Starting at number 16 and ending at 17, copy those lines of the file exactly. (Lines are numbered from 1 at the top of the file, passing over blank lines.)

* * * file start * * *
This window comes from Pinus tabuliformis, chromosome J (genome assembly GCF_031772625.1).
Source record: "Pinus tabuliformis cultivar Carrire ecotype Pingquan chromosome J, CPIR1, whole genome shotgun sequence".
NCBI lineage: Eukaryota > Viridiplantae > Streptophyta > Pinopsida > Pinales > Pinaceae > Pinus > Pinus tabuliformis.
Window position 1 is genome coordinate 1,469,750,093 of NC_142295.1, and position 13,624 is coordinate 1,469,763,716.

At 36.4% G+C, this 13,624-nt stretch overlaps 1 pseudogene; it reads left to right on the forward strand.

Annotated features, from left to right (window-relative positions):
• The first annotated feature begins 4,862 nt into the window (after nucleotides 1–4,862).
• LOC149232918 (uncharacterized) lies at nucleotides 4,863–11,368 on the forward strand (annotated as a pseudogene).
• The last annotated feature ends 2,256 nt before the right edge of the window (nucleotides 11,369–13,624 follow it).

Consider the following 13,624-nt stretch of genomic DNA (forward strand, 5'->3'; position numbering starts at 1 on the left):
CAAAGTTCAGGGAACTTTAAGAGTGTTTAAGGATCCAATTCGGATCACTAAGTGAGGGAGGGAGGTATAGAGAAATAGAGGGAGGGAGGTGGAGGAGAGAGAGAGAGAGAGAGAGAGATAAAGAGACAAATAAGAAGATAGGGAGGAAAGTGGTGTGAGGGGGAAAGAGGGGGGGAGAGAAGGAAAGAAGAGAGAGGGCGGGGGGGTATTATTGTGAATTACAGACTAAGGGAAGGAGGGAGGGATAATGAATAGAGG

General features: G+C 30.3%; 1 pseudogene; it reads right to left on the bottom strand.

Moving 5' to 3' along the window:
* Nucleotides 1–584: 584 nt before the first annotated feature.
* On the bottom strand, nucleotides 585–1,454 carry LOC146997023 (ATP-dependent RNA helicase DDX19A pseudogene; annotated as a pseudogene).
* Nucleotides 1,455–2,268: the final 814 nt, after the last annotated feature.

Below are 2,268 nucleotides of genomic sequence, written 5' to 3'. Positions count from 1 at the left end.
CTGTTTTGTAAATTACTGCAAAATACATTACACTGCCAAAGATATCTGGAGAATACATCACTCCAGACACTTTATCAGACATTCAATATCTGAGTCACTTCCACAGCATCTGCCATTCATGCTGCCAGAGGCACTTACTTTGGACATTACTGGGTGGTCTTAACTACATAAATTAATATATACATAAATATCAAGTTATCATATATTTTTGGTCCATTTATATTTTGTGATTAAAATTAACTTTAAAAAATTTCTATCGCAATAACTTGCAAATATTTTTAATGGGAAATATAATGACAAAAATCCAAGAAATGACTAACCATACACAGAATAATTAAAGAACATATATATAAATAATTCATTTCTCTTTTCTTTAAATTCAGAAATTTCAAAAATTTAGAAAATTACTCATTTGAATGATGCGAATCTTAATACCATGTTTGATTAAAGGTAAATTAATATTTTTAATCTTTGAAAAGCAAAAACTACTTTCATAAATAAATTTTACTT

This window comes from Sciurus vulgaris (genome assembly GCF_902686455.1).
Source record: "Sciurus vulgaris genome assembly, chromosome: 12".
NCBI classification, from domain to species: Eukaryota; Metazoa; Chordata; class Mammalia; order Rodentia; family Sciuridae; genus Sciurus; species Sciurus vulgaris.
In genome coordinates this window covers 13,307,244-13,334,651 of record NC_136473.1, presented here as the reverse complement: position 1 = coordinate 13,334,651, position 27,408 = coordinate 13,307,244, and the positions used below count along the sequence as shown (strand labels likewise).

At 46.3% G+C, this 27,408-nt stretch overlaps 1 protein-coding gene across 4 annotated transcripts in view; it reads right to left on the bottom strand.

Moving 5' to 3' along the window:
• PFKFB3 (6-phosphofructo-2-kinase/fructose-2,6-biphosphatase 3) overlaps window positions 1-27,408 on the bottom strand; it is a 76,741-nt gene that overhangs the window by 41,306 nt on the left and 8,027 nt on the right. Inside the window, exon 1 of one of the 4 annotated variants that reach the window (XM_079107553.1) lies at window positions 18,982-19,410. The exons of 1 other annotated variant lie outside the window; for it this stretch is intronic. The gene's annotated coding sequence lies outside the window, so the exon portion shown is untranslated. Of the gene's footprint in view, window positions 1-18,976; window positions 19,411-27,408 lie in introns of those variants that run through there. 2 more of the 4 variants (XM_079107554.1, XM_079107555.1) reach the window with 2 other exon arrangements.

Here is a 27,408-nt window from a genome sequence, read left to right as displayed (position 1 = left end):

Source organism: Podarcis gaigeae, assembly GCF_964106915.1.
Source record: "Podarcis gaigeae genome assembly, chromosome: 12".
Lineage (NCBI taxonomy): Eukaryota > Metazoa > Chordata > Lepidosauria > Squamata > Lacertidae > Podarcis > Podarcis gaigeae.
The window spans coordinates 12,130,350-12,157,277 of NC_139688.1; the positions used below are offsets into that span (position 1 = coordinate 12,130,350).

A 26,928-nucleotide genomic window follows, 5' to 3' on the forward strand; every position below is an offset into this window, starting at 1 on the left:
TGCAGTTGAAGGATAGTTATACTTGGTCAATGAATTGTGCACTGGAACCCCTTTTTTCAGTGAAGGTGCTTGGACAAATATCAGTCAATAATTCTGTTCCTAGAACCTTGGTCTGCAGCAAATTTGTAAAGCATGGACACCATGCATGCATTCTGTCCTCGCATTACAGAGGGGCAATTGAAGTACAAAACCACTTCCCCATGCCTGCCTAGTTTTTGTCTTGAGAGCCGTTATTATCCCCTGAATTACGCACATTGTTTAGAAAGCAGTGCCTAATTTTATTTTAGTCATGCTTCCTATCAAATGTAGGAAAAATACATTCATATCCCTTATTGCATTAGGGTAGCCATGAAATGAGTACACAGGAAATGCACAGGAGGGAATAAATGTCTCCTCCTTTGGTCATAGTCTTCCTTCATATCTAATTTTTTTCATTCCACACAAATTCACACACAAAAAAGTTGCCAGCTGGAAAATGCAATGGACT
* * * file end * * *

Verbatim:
* Nucleotides 1,455–2,268: the final 814 nt, after the last annotated feature.

Below are 2,268 nucleotides of genomic sequence, written 5' to 3'. Positions count from 1 at the left end.